After 9/11 plunged the world into a new era of war and terror, it would have been understandable to wonder if Tom and Ruth Ann Hornaday were funding a pipe dream: a center at UC Berkeley dedicated to studying positive human qualities such as love, kindness, gratitude and happiness.
But the Cal alums didn’t become successful — Tom was a shopping mall developer in Phoenix, Arizona — by investing $1 million in pipe dreams. To the couple, it made sense to give money to new areas of science that had begun to seriously question the prevailing view that humans are hard-wired to compete, fight or act out of self-interest, whether in global politics, business or interpersonal relationships.
The couple, who graduated from Berkeley in the early 1960s, believed that “you can’t have peaceful institutions without peaceful people.” After connecting with like-minded scholars at UC Berkeley, the Greater Good Science Center was born — in the same year as the devastating 9/11 attacks.
“I’m just somebody that cares about other people,” Tom Hornaday said. “I’ve always been that way. I grew up during World War II with really bright parents, not wealthy but middle class, but they were good, smart people.”
After their daughter died of cancer in 1993, Tom and Ruth Ann Hornaday also decided they weren’t interested in amassing wealth for wealth’s sake.
“I talked to Ruth Ann, and I said, ‘We’ve made enough money, and we don’t need to keep stocking up our chips,’” Tom said. “We can put it towards something and watch it grow and have a positive impact while we’re alive.”
SInce their initial investment, the center has been at the forefront of sponsoring research into peace and well-being — employing new perspectives in psychology, sociology, evolutionary biology and neuroscience. This research, among other things, has begun to show that empathy, cooperation and other “pro-social” qualities have always been key to human survival.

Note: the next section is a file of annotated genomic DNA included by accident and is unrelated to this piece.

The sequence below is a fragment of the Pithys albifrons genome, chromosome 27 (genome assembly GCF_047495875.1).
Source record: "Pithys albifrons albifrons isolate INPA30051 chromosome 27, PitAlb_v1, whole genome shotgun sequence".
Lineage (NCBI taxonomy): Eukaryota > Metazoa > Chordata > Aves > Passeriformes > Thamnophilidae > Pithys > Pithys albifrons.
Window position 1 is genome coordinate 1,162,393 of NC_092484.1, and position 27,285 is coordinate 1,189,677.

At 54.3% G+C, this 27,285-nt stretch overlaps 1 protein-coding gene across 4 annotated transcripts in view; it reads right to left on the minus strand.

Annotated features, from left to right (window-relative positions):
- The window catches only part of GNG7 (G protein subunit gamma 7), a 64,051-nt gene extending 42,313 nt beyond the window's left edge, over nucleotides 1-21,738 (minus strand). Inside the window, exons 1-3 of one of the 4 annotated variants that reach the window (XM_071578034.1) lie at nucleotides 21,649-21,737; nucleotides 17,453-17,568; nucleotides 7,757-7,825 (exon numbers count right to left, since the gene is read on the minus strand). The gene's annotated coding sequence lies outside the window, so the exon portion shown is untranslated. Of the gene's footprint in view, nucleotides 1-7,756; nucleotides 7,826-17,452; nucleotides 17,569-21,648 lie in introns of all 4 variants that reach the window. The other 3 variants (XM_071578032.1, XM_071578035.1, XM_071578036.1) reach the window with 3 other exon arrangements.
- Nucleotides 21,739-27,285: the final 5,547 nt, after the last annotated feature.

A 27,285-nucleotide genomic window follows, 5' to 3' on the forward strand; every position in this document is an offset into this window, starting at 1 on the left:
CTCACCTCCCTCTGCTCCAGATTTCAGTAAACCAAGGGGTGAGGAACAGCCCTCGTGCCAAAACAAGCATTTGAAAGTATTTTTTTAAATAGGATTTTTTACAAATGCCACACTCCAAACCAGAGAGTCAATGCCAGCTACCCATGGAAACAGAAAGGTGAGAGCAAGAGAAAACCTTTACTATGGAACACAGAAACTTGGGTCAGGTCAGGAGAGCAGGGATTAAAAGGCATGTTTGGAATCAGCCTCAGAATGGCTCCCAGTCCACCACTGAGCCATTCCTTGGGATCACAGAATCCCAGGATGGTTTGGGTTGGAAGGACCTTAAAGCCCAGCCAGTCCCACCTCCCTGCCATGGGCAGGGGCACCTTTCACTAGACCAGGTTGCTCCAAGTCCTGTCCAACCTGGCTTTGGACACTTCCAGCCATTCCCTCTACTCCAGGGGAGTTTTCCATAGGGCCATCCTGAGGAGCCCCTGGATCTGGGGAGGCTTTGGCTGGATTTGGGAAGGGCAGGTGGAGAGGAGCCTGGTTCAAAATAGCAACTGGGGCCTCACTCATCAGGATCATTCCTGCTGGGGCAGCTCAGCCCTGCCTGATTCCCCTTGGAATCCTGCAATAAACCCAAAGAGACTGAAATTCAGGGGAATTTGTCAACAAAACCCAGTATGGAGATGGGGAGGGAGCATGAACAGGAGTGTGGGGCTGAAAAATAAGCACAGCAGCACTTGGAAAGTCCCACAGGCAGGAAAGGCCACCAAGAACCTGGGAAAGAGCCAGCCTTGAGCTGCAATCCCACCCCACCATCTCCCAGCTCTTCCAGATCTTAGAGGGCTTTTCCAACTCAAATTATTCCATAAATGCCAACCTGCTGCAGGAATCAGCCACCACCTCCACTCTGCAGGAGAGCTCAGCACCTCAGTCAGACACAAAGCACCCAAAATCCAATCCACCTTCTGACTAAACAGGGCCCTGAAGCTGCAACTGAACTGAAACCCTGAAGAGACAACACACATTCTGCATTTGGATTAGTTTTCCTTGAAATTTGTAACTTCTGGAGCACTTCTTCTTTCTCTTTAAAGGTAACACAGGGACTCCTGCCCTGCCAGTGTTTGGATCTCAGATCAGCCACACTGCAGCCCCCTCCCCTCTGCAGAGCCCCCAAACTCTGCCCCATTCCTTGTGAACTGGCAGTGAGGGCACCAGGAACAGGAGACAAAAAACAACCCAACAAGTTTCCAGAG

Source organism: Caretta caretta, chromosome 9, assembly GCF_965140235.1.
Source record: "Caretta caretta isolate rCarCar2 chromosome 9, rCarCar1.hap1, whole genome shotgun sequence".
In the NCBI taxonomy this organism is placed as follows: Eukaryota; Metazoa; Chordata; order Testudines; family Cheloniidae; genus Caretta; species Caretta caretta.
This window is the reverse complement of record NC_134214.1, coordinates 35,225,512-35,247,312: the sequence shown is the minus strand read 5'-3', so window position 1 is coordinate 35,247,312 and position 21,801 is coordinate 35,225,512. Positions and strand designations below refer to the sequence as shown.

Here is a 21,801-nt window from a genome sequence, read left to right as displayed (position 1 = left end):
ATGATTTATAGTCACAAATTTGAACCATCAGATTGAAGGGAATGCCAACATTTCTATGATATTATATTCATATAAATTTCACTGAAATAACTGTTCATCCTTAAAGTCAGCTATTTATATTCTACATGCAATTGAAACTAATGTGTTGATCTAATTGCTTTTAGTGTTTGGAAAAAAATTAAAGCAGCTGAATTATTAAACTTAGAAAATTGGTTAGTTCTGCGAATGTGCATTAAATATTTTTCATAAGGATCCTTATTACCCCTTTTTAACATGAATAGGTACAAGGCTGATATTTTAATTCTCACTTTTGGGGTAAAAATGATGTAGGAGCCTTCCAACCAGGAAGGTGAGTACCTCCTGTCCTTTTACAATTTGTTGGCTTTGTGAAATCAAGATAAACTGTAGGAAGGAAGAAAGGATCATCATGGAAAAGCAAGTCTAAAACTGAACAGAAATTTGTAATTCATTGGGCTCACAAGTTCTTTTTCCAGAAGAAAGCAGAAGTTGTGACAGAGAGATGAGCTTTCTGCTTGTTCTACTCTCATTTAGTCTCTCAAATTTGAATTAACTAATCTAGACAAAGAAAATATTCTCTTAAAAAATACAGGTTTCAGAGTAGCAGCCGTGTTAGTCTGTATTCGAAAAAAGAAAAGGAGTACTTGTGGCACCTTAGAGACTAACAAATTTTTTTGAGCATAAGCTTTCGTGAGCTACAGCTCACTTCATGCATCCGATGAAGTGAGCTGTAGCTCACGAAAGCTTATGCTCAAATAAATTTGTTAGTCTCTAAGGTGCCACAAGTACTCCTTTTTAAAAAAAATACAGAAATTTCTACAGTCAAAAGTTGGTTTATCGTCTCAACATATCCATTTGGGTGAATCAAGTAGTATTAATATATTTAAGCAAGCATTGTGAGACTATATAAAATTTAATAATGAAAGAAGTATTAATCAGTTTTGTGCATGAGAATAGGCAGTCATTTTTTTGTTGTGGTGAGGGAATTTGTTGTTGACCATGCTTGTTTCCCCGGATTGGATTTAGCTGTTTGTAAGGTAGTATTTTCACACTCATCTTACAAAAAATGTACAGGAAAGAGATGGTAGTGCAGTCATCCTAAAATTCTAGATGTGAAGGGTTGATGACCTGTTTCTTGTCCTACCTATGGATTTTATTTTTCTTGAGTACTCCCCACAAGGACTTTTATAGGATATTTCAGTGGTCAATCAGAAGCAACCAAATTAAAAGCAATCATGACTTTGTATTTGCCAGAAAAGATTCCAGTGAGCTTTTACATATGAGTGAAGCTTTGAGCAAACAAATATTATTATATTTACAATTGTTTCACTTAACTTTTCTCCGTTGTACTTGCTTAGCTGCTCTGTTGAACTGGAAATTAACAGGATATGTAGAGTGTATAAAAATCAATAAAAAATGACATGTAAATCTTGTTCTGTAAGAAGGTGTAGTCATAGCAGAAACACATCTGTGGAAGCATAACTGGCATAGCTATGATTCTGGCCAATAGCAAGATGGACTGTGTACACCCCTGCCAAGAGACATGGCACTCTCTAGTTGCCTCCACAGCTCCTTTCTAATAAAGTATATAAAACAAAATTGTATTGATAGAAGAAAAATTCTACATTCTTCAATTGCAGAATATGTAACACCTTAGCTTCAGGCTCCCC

One of the center’s scholars is founding director and Cal psychology professor Dacher Keltner, who explores the evolutionary origins of human goodness through the center. People got Charles Darwin wrong, Keltner explains in his own books, as well as the center’s popular “Science of Happiness” e-course. Darwin’s theories don’t justify the “survival of the fittest” ethos that dominated much of 20th century thought on human nature.
Instead, Keltner explains, Darwin believed that humans are a profoundly social and caring species. In a 2009 article for Greater Good, the center’s widely read online magazine, Keltner wrote that “communities of sympathetic individuals” were most successful at raising healthy offspring — “the sine qua non of evolution.”
“I think a lot of our growth has paralleled, benefited from and contributed to developments in major scientific fields,” said Jason Marsh, the center’s executive director and founding editor of Greater Good magazine. “We have always worked to get knowledge out to the community that can support people’s everyday lives.”
Greater Good reaches an average of nearly 1 million readers per month, but its content has become especially resonant in the past few months as people face another global emergency — the COVID-19 pandemic, Marsh said. The center has produced articles on finding purpose during a lockdown and reducing the stress of homeschooling. Senior fellow Christine Carter, author of the new book “The New Adolescence: Raising Happy and Successful Teens in an Age of Anxiety and Distraction,” penned an article on helping high schoolers deal with the loss of graduations and proms.